January 19, 2016

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Can You Names These Craters?

Originally published March 25, 2005


Image Credit: Paolo R. Lazzarotti

Can You Names These Craters?

You know the Moon. You have observed it for years, and perhaps imaged nearly every part. So which craters are these? Probably only 1-2 percent of the nearly 2000 daily visitors to LPOD can identify the three large ones (from left to right) as Pitiscus, Vlacq and Rosenberger, near the southeastern limb. But if you don’t know these craters you should be excited, for here is yet another corner of the Moon awaiting your personal exploration. What can you say about this region and these craters? Start with the terrain between the craters – it is full of low ridges and small older craters that are nearly invisible. All three of the named craters are old enough that they show no ejecta on top of the intercrater plains. The terraces on their inner walls are virtually gone, and only relatively small central peaks rise above their floors. All three floors are flat, but there is a definite age progression as seen by the number of superposed craters on their floors. Rosenberger (diameter 96 km) has 15 easily counted floor craters, Vlacq (89 km) has about 10, and Pitiscus (82 km) has 4 or 5. All of these floors are less rugged than the intercrater plains. So a simple scenario (neglecting all the other craters) is that the big three formed on an existing plain. Some process covered the plain, including the craters on it and their ejecta deposits, with much small-scale roughness. Later smooth plains materials formed on the floors of Rosenberger, Vlacq and Pitiscus, in that sequence. Later smaller impacts cratered these floors. The ridges and roughness are probably ejecta from various impact basins, although the region is far from most basins. The smooth crater material seems to have been deposited at three different times and so could not all be the same age – as necessary if they were ejecta from a recent basin-forming event such as Orientale. Modern lunar science does not accept that these smooth floors might be some sort of non-mare type volcanic deposits, but I can’t explain them otherwise. The lack of volcanic features such as mare ridges, rilles or domes on such highland smooth plains suggests that is they are volcanic is a different style than mare volcanism.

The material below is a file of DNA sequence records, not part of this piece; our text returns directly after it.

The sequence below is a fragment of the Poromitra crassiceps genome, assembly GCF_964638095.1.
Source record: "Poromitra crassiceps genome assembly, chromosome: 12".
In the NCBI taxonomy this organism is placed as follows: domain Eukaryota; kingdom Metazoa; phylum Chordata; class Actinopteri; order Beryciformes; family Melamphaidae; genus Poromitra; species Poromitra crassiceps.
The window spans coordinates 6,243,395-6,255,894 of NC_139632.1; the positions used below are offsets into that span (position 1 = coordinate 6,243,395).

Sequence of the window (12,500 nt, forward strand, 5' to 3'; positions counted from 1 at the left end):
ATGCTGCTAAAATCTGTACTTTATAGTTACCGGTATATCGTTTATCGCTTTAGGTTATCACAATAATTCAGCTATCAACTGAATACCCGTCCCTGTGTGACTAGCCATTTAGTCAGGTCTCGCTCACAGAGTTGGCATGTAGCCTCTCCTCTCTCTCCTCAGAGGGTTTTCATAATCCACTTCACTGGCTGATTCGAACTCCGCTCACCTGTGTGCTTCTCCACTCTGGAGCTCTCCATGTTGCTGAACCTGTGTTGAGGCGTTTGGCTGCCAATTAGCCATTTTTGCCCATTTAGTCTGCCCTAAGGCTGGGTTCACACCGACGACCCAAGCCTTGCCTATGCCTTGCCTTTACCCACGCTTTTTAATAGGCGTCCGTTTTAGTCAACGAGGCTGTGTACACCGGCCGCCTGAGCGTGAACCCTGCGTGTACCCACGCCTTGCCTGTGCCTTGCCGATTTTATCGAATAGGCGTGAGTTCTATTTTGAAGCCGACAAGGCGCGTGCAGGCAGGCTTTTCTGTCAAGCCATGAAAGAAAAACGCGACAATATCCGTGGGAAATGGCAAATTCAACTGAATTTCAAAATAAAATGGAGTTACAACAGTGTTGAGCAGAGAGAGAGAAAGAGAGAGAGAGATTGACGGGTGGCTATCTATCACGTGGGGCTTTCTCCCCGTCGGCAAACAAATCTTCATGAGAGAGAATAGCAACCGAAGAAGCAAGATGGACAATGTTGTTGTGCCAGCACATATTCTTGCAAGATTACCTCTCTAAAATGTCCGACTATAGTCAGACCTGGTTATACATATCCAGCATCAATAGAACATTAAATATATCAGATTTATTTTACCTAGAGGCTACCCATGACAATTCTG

Chuck Wood

Technical Details:
Feb 27, 2005. Planewton DL-252 + Lumenera LU075M camera + Edmund Optics R+IR spectral band filter. 500 of 4400 frames stacked.

Related Links:
Broader View
Rukl Plate 75

Yesterday's LPOD: Floods and Buckshot

Tomorrow's LPOD: A Long Crater

Author & Editor:
Charles A. Wood



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